Norway is all set to become the world’s first nation to drop FM radio for good and switch over to digital-only transmissions. Whereas politicians and technology aficionados hail the cutting-edge digital solution, ordinary Norwegians are none too happy about this decision.

Norwegian FM stations will plunge into silence, starting from the northernmost province of Nordland and gradually moving south. After almost a century of analogue transmissions, the switch to advanced digital broadcasting (DAB) will render millions of radio sets obsolete.

Despite the fact that plans to tune out FM for good have been in the works for years, the majority of Norwegians aren’t exactly chuffed about the move. Two thirds of Norwegians (or 66 percent) were found to oppose the FM switch-off, a survey by pollster Ipsos found earlier this week. Conversely, only 17 percent of the people surveyed support the FM funeral, Norwegian newspaper Dagens Næringsliv reported.

According to Svein Larsen, the chairman of the Norwegian Local Radio Federation, the popular resistance to what he believes is a completely unnecessary move is fully understandable.

“The opposition is not difficult to understand. It is obviously difficult to contest the necessity to switch off the FM network and replace it with DAB. When one thinks of [Norway’s public broadcaster] NRK’s intensive campaign promoting DAB, the numbers are still surprisingly low,” Larsen said of the minority of his compatriots who wholeheartedly support the transition. “However, Norway has made its decision. For practical and economic reasons, it is too late to turn back now,” Larsen said, as quoted by Dagens Næringsliv.

Norway’s transition to DAB radio will be watched closely by several other countries considering the move, most notably Norway’s Nordic neighbors Denmark and Sweden, as well as Switzerland and South Korea.

The controversial decision to become the first country in the world to shut down its FM radio network was made back in 2011, by the Norwegian Labor Party. Earlier in December, a last-ditch attempt to postpone the looming shutdown of Norway’s FM radio network failed in Norwegian parliament.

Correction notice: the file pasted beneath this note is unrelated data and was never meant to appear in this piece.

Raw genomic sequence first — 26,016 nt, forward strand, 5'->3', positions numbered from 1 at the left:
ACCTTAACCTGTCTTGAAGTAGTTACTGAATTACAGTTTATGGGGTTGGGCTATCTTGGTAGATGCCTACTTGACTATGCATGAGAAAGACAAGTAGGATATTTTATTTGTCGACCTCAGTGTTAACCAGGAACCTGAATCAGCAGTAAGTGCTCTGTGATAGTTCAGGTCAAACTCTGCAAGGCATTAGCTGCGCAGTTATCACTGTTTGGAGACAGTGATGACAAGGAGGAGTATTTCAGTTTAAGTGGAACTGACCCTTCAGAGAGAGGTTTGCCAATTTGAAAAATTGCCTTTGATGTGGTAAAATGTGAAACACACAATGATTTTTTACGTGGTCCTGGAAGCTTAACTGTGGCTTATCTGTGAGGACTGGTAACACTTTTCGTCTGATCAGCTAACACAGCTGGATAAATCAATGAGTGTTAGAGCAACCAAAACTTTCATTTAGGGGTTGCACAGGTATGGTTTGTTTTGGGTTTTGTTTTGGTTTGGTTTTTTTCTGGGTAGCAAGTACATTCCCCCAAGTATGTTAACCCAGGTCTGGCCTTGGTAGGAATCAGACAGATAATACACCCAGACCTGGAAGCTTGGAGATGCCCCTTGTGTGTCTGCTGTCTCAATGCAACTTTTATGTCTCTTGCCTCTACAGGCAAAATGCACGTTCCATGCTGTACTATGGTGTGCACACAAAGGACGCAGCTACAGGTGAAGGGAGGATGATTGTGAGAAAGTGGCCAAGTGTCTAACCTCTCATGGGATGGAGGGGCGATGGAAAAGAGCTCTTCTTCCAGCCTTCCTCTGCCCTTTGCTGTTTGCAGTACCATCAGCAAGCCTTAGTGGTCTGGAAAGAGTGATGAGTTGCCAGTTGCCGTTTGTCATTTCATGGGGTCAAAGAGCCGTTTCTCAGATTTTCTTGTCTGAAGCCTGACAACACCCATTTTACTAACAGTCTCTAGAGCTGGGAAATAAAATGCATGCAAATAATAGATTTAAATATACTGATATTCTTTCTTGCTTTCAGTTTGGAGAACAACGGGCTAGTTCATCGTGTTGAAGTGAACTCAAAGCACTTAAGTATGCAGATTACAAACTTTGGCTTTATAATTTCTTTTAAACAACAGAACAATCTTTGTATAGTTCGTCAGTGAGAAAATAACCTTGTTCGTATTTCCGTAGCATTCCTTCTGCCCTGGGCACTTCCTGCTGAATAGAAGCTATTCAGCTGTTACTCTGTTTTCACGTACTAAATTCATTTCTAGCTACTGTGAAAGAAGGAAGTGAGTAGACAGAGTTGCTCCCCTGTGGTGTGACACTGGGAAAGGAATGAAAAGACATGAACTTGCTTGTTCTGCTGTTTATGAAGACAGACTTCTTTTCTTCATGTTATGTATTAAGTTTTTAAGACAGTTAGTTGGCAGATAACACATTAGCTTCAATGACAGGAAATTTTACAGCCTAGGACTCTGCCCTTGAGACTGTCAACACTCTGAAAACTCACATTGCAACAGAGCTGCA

The forcible transition to DAB has been slammed as “sensational disregard for consumer choice” and triggered numerous complaints from across the country. For instance, Norwegian daily Aftenposten slammed the government’s obtrusive ways of imposing DAB onto radio listeners and forcibly promoting “a technology shift that has not been met by demand but by strong industry interests,” rather than letting consumers choose in accordance with free-market principles.

“Norwegian politicians have decided to make 15 million FM radios in Norway completely useless,” journalist and digital media expert Jan Thoresen wrote in Norwegian daily Dagbladet earlier this year. “That’s a bad idea.”

According to Norwegian national broadcaster NRK, which is among the most ardent proponents of DAB, 99.6 percent of Norway will have DAB coverage by the end of the year. In the course of the year, NRK has been incessantly campaigning for DAB to win the hearts and the minds of fellow Norwegians and prod them into buying new receivers.

“We have an incredibly demanding job ahead of us,” Øyvind Vasaasen of NRK told Norwegian newspaper Dagsavisen earlier this year.

An estimated 2 million cars still lack the ability to take in DAB, along with around 40 percent of all Norwegians. Car owners without DAB are being instructed to buy adapters priced around 1.200 ($140) and upwards.

DAB radio is said to offer well over 20 stations in Norway when the switchover takes effect, with more expected to follow. According to the switchover schedule, however, some local radio stations will continue to transmit on the FM range until 2022.

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